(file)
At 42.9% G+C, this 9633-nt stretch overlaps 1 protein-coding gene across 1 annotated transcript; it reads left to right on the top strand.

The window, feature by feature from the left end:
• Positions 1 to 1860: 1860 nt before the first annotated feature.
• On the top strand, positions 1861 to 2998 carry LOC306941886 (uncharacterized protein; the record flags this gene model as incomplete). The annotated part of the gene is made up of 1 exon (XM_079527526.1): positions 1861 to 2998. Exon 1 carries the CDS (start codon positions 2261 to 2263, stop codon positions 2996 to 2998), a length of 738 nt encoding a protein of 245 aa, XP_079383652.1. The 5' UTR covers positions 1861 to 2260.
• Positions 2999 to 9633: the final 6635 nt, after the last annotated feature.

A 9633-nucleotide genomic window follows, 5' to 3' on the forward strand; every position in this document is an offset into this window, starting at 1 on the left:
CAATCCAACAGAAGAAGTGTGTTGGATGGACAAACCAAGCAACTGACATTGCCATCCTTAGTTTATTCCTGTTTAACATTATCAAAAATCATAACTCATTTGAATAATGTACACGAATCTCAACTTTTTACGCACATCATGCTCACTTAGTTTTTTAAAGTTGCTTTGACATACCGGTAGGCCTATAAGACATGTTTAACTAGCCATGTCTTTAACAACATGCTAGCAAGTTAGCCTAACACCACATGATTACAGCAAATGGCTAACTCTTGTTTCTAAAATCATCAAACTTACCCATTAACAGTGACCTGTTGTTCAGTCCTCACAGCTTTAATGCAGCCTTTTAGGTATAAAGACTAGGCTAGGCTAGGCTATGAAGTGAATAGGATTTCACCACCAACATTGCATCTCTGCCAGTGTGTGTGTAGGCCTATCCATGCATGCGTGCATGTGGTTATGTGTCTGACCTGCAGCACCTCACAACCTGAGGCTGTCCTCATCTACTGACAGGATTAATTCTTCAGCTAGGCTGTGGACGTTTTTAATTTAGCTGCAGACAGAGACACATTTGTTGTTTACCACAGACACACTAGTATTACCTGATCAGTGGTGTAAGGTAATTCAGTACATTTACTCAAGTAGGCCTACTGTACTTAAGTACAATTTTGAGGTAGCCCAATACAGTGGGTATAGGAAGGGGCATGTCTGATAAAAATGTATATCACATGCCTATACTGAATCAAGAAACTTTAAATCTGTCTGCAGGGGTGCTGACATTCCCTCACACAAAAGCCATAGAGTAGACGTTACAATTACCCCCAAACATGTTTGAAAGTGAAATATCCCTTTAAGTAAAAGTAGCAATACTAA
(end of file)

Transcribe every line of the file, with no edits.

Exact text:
At 42.9% G+C, this 9633-nt stretch overlaps 1 protein-coding gene across 1 annotated transcript; it reads left to right on the top strand.

The window, feature by feature from the left end:
• Positions 1 to 1860: 1860 nt before the first annotated feature.
• On the top strand, positions 1861 to 2998 carry LOC306941886 (uncharacterized protein; the record flags this gene model as incomplete). The annotated part of the gene is made up of 1 exon (XM_079527526.1): positions 1861 to 2998. Exon 1 carries the CDS (start codon positions 2261 to 2263, stop codon positions 2996 to 2998), a length of 738 nt encoding a protein of 245 aa, XP_079383652.1. The 5' UTR covers positions 1861 to 2260.
• Positions 2999 to 9633: the final 6635 nt, after the last annotated feature.

A 9633-nucleotide genomic window follows, 5' to 3' on the forward strand; every position in this document is an offset into this window, starting at 1 on the left:
CAATCCAACAGAAGAAGTGTGTTGGATGGACAAACCAAGCAACTGACATTGCCATCCTTAGTTTATTCCTGTTTAACATTATCAAAAATCATAACTCATTTGAATAATGTACACGAATCTCAACTTTTTACGCACATCATGCTCACTTAGTTTTTTAAAGTTGCTTTGACATACCGGTAGGCCTATAAGACATGTTTAACTAGCCATGTCTTTAACAACATGCTAGCAAGTTAGCCTAACACCACATGATTACAGCAAATGGCTAACTCTTGTTTCTAAAATCATCAAACTTACCCATTAACAGTGACCTGTTGTTCAGTCCTCACAGCTTTAATGCAGCCTTTTAGGTATAAAGACTAGGCTAGGCTAGGCTATGAAGTGAATAGGATTTCACCACCAACATTGCATCTCTGCCAGTGTGTGTGTAGGCCTATCCATGCATGCGTGCATGTGGTTATGTGTCTGACCTGCAGCACCTCACAACCTGAGGCTGTCCTCATCTACTGACAGGATTAATTCTTCAGCTAGGCTGTGGACGTTTTTAATTTAGCTGCAGACAGAGACACATTTGTTGTTTACCACAGACACACTAGTATTACCTGATCAGTGGTGTAAGGTAATTCAGTACATTTACTCAAGTAGGCCTACTGTACTTAAGTACAATTTTGAGGTAGCCCAATACAGTGGGTATAGGAAGGGGCATGTCTGATAAAAATGTATATCACATGCCTATACTGAATCAAGAAACTTTAAATCTGTCTGCAGGGGTGCTGACATTCCCTCACACAAAAGCCATAGAGTAGACGTTACAATTACCCCCAAACATGTTTGAAAGTGAAATATCCCTTTAAGTAAAAGTAGCAATACTAA